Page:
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on 12 December 2014
Sullivan's Pulphead is extremely compelling, on music. cave-paintings, American eccentrics, anything he has cared to write about, whether you were interested in his subject beforehand or not.
Maybe this is even more interesting: such an intense personal record of American racing, although, heartlessly, I can always give or take the memoir aspect. Your parents, why I should I care?
When he's in Kentucky and going to races the book is at its best, and all he has to say about the horse and its history is a great introduction to the subject, with moving literary touches about its sufferings as a warhorse, and its veneration as a hobbyhorse.
Certainly young writers should emulate great ones, but I'm not sure Sebald has done so many young Americans many favours. We could lose the blotchy photos in all their books, they bring nothing, in Sebald they serve as poetic symbols. But Sullivan has really learnt from Sebald's discursive melancholy, and his writing has its own original beauty and clarity.
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Sullivan was celebrated last year for his book of essays, Pulphead: Notes from the Other Side of America, which must be why a publisher finally picked up and published this earlier account of a very American horse-racing scene. Yellow Jersey should be commended for doing so, and this isn't the first book I've read from them which seems to blur with great success the edges of the sports book genre they started out concentrating on. The son of a sportswriter, this book is both history of racehorses and sentimental family memoir. Sullivan writes absolutely beautifully about his father, who you end up wishing you could have met. Sullivan Snr sounds hilarious, frustrating and likeable. He was also terrible at taking care of his own health, which left his son with a whole lot of filial ambivalence, which is also expressed with great affection and poetry in the book.

Led by what seems almost a chance remark his dad made, about seeing the great American racehorse Secretariat, Sullivan embarked on a post-funeral quest to learn all about horse racing. He's no slouch. He manages to provide the reader with lots of factual information about training and racing, at the same time as quoting Proust, Kafka, DH Lawrence, Hitler and Nietzsche, referring in offhand asides to Sappho, Theognis and Jessica Simpson, amongst others. There are lots of intriguing side-meditations and wanders-off-the-beaten-track - including some great bits about cultural attitudes to eating horses, which suddenly illuminated the current UK dramas about horse burgers.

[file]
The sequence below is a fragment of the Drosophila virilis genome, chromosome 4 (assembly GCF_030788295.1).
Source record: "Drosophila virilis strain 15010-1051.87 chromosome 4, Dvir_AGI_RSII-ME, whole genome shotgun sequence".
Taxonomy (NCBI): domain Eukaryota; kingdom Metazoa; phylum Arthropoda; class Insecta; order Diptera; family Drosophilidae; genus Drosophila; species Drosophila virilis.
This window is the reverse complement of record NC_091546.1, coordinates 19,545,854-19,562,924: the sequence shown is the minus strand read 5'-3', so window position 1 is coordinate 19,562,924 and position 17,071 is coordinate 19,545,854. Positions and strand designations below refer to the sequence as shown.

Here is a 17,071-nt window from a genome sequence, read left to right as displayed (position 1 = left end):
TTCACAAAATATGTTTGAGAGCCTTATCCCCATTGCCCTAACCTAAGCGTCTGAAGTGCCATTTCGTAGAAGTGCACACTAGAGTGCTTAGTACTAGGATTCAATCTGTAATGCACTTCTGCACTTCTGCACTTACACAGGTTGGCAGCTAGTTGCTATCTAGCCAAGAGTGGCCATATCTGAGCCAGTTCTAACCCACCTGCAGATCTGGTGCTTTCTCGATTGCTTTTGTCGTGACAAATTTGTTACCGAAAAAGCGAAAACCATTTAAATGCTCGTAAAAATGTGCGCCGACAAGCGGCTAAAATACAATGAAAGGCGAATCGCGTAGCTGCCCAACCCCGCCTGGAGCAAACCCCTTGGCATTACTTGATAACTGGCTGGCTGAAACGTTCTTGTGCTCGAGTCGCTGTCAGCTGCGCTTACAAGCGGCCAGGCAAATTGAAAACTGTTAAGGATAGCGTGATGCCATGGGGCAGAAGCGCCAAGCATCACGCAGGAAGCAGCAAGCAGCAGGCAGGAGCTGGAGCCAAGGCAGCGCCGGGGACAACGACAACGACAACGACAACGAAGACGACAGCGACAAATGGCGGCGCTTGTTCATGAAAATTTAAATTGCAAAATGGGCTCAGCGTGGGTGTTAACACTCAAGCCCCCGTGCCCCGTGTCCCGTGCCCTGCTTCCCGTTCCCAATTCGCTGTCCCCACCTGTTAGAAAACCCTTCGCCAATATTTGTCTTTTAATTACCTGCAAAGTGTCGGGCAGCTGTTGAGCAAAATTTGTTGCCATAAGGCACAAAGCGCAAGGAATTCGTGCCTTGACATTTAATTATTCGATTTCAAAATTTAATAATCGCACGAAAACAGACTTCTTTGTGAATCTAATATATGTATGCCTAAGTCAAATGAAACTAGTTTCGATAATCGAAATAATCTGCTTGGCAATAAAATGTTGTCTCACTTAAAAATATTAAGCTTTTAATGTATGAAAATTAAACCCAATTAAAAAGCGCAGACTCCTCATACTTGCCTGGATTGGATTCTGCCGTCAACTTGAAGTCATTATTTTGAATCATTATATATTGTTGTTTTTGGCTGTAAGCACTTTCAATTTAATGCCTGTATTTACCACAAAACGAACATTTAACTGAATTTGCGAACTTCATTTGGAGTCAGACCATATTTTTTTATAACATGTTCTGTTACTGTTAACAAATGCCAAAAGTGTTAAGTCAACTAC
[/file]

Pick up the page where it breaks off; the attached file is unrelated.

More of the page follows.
Very enjoyable, sweet and at points moved me to tears. Highly recommended.
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on 30 January 2015
First of all, I'm a massive horse racing fan and therefore the theme of the book is interesting for me. Surprisingly though, the strongest part of the book is the authors personal story, the thoughts on his father, their relationship, and the sad ending of it. It is emotional and really made me feel it. There are interesting parts about the history of the horse as well as breeding and racing itself. When he talks about the evolving pedigree lines, about the Triple Crown, bringing in his own experience from the Derby.

However, I can only give 3* after all because as captivating the book was in parts, so though it was to stick with it in other parts. There is a clear lack of focus and direction. This switching back and forth, memoirs, history, quotes... there is too much content cramped into this book unfortunately and there were a point where I was seriously considering to discontinue reading it. There were exciting parts, and there were plain boring, pointless parts. Sometimes less is more.
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on 12 March 2016
Prattles on a bit without really gripping you. Provides an interesting enough snapshot to a time and place but ultimately not a book I'd go back to or recommend.
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on 16 April 2016
A bit discombobulated at times –– Sullivan seems eager to try to link two things that don't really link together –– but brilliant writing, as you would expect.
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on 4 January 2015
Great odd marvelous memoir.
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